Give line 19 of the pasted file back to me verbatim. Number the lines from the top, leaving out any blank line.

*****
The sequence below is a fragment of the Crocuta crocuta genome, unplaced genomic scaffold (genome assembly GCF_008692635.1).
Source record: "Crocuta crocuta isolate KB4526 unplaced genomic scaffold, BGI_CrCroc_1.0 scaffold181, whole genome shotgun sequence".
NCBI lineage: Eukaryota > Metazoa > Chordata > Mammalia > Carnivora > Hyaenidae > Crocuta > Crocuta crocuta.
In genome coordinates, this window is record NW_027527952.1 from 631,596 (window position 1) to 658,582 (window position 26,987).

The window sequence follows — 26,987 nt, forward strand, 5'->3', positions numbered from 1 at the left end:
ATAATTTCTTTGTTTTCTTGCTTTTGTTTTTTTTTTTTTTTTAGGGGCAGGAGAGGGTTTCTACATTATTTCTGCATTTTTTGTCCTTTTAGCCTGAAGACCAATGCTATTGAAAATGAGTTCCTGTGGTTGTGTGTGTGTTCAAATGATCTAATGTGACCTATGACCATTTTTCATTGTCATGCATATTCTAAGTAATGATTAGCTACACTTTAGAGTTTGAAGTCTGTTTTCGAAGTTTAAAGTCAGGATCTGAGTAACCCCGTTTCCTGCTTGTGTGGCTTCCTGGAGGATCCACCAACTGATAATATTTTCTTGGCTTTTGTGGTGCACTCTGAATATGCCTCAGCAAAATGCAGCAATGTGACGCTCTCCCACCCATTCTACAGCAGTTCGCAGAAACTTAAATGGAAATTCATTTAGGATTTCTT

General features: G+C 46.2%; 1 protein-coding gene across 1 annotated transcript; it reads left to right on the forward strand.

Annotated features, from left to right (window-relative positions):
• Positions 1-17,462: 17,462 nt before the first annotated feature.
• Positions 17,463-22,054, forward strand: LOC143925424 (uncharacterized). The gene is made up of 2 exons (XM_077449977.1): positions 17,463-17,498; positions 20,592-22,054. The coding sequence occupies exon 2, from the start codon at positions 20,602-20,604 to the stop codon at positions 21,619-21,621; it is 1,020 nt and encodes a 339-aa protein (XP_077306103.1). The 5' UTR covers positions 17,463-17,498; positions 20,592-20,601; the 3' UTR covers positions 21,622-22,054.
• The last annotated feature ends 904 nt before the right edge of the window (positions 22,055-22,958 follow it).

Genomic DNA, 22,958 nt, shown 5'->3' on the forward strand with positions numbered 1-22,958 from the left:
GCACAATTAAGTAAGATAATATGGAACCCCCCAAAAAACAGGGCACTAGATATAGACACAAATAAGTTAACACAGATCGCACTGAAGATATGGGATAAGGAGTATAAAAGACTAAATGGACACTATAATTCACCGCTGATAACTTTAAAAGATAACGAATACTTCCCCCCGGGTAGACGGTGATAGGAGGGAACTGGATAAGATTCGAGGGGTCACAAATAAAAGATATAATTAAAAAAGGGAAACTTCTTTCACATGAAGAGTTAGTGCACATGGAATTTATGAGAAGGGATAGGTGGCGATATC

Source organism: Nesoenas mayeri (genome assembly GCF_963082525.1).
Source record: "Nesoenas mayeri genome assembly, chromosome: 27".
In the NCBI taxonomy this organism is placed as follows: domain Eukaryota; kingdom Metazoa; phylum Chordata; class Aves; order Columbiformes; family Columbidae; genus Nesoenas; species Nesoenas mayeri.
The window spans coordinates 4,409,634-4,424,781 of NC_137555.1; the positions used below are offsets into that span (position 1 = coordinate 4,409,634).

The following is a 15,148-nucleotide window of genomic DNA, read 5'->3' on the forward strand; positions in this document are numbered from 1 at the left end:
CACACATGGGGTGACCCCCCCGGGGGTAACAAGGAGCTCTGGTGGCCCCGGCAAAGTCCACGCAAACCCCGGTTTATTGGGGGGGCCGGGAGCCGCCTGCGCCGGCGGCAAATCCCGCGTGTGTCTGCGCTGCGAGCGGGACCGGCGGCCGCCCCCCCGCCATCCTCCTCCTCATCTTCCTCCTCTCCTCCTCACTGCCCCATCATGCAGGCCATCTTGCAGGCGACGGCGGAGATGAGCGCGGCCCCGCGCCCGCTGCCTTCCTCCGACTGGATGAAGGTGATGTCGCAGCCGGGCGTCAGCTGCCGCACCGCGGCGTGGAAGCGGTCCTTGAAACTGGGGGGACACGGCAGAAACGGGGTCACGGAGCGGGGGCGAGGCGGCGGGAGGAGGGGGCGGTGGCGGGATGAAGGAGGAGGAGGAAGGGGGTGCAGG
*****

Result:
CACACATGGGGTGACCCCCCCGGGGGTAACAAGGAGCTCTGGTGGCCCCGGCAAAGTCCACGCAAACCCCGGTTTATTGGGGGGGCCGGGAGCCGCCTGCGCCGGCGGCAAATCCCGCGTGTGTCTGCGCTGCGAGCGGGACCGGCGGCCGCCCCCCCGCCATCCTCCTCCTCATCTTCCTCCTCTCCTCCTCACTGCCCCATCATGCAGGCCATCTTGCAGGCGACGGCGGAGATGAGCGCGGCCCCGCGCCCGCTGCCTTCCTCCGACTGGATGAAGGTGATGTCGCAGCCGGGCGTCAGCTGCCGCACCGCGGCGTGGAAGCGGTCCTTGAAACTGGGGGGACACGGCAGAAACGGGGTCACGGAGCGGGGGCGAGGCGGCGGGAGGAGGGGGCGGTGGCGGGATGAAGGAGGAGGAGGAAGGGGGTGCAGG